A perfect test for Duracell's Alkaline AA batteries cropped up last week at the Isle of Wight Festival. The pocket Canon camera that I use for gigs and festivals is particularly battery hungry, and as I had forgotten to charge up my rechargeables, I had no option but to use the disposable variety. I purchased both a four pack of Duracell alkalines, and also a four pack of Energizer alkalines, and was interested to see which ones would last the longest. For the record, both batteries are 1.5V, although the Energizers were 50p cheaper. On the Saturday I used the Duracell brand, whilst the Sunday was reserved for Energizer - so which ones were able to take the most shots? Well, the Duracells managed two-hundred-and-twenty, whilst the Energizer took two-hundred-and-forty (all shots were taken without flash). Of course, my test wasn't especially scientific, and a difference in temperature, and / or a number of other factors may have been the actual reason for the result - however, I did expect the Duracells to be the outright winners. To be honest, both batteries took a respectable amount of photos, although the figures do look a little modest when I mention the fact that my regular NiMH rechargables are usually able to take around twice that amount. When it comes to low-drain devices, Duracell alkalines are all you'll ever need. My point is illustrated precisely when I say that I've used the same set of Duracell batteries in my television remote control since I bought the TV three years ago - and that's particularly impressive.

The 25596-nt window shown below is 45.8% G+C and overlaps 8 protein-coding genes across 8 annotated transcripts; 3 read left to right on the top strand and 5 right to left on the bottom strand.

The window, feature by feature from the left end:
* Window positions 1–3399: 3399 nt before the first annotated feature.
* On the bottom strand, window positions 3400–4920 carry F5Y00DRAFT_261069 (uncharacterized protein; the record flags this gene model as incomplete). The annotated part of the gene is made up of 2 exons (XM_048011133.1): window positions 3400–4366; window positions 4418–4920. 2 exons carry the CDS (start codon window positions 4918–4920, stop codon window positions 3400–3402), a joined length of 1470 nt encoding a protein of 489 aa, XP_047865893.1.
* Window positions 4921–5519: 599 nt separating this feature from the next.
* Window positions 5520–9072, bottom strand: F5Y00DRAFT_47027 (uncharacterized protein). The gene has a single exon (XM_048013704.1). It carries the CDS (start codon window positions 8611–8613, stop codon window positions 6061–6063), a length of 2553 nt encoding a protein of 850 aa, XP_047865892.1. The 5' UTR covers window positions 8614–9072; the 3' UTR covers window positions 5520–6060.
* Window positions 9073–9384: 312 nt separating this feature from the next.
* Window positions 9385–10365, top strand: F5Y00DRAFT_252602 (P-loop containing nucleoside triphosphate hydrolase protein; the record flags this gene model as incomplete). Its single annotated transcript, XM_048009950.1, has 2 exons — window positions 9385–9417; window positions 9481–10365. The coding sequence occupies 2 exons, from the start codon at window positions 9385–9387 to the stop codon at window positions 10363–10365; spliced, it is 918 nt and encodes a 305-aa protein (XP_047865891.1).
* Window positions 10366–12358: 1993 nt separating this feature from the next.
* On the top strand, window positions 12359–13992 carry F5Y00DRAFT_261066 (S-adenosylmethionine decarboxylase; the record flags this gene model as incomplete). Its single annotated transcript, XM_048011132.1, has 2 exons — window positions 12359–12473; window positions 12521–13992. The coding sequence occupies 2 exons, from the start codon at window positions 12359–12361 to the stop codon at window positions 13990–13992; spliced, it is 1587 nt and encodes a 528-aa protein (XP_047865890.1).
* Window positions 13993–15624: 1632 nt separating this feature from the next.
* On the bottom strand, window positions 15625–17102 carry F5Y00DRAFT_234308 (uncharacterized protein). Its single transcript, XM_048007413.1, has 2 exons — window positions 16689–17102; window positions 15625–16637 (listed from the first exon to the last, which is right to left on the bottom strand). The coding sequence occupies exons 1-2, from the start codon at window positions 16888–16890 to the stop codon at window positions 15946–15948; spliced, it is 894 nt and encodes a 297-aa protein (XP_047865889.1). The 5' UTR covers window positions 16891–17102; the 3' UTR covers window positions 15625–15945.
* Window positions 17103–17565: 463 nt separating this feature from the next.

FINAL WORD - A battery to buy, or one to avoid?